x Abu Dhabi, UAETuesday 25 July 2017

On the Money: A long life may be priceless, but it's costly

If you knew that you were going to live to 100, how would you approach your finances?

Gary Clement for The National
Gary Clement for The National

Life expectancy plays a big part in financial planning. If we don't save enough for our retirement, then clearly we are not going to have enough money to live comfortably in our so-called golden years. This would mean no money to while away endless days at the golf course in the guise of some gentle exercise or to hit the high seas for that cruise of a lifetime. Worse, the dream of most baby boomers today would be shattered: they won't be able to fritter away their children's inheritance because they won't have enough money to cover even the basics.

Why the cheery subject of mortality? I received a couple of interesting factoids this week.

1. A child born in the UK today has a 30 per cent chance of living to 100.

2. A 65-year-old in the UK today has a 15 per cent chance of hitting their centenary.

Unfortunately, these factoids are a little too UK-centric, but they did come via the Fry Group, a London-based financial services firm.

I'm not saying that it's true that so many of us will live to see 100 candles on our birthday cakes. And, if the truth be known, I purposely used the word "factoid" rather than fact. Why? According to the Oxford English Dictionary (OED) factoid is "an item of unreliable information that is repeated so often that it becomes accepted as fact".

Interestingly, the OED says that factoid in North America means "a brief or trivial item of information".

Anyway, life expectancy is a bit of a gamble, don't you think? I mean, how can you accurately calculate how many years you expect to live after you retire? Sure, you can average it out, but we will always be hindered by the unshakable fact that none of us will ever be able to see into the future.

There are a few websites out there that claim they can, offering to kindly calculate how long you'll live based on your lifestyle choices, such as whether or not you are a smoker, your exercise habits and medical history. But I'm not volunteering to try these out for the sake of my argument because I don't want to know how long I have left to live. And for all I know, they could be feeding me a factoid and I'll repeat it so often to myself that I'll start to believe it. Better to live in ignorance, I say.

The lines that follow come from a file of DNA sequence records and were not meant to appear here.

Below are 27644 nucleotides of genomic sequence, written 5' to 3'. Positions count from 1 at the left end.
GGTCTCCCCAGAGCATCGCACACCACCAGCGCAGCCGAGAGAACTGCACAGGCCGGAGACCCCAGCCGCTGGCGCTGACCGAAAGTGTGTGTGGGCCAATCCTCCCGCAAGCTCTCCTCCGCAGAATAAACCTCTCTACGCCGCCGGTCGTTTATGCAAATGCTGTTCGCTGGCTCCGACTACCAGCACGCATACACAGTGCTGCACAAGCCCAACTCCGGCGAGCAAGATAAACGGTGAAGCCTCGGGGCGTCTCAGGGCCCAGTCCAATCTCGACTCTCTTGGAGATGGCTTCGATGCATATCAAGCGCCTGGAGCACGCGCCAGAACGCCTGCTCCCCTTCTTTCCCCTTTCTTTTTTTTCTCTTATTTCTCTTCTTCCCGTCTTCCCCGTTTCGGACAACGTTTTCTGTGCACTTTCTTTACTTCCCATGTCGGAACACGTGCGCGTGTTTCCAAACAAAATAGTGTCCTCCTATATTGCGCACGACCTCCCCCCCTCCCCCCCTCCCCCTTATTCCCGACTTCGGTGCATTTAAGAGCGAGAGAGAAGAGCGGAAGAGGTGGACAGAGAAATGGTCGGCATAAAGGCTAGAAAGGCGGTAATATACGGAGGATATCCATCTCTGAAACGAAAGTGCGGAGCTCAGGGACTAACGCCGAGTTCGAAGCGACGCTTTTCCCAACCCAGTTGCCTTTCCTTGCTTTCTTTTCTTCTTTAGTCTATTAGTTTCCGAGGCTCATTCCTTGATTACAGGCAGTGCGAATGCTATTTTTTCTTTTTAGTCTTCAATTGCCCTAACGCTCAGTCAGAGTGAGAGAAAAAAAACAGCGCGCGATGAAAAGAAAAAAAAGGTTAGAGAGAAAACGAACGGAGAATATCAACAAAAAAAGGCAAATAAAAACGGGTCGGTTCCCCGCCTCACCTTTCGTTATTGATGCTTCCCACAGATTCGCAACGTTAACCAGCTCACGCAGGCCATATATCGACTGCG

Thanks to advanced medical technology and our cushy lifestyles, we are living a lot longer as opposed to, say, the folks from the Upper Palaeolithic period, or Late Stone Age. This era spanned 40,000 years to 10,000 years ago, a time when woolly mammoths still roamed the Earth and the average life expectancy was the ripe old age of 30. But with only the most primitive of tools to aid their hunter-gatherer lifestyles, I guess 30 was considered a pretty good innings.

Their 21st-century cousins might be living longer, but can they afford it?

Once upon a time, growing old was all about ageing gracefully, polite speak for somebody who'd chosen not to go under the knife à la the likes of Joan Collins and her cronies.

These days, it's all about saving for the future and stressing if there's enough left over to keep up with the Joneses, like keeping the wrinkles at bay with a spot of non-invasive, but oh so addictive, surgery, retaining a decent standard of living and taking the occasional holiday.

But if you knew that you were going to live to 100, how would you approach your finances? Pity the poor 65 year olds in the UK, 15 per cent of whom are supposedly expected to reach 100. I'm sure many only banked on living to maybe 85 or so. What happens for the last 15 years of their lives, when they are down to their last fil?

The global financial crisis wiped billions off global retirement funds, leaving millions of baby boomers - the next in line for retirement - financially stripped when it comes to their golden years. And it's not like they can rely on their cash-strapped western governments to help them out, with many already raising the official retirement age because they can't afford for their citizens to retire on time.

For the first time, I'm not worried about the children born today, even if 30 per cent of them may live to 100. They've got plenty of time to get their financial futures on track. It's those 65 year olds in the 15 percentile band who have me worried. Nobody said that growing old would be easy. That said, life is priceless - and we should approach our savings in the same way. After all, we deserve the best.

fglover@thenational.ae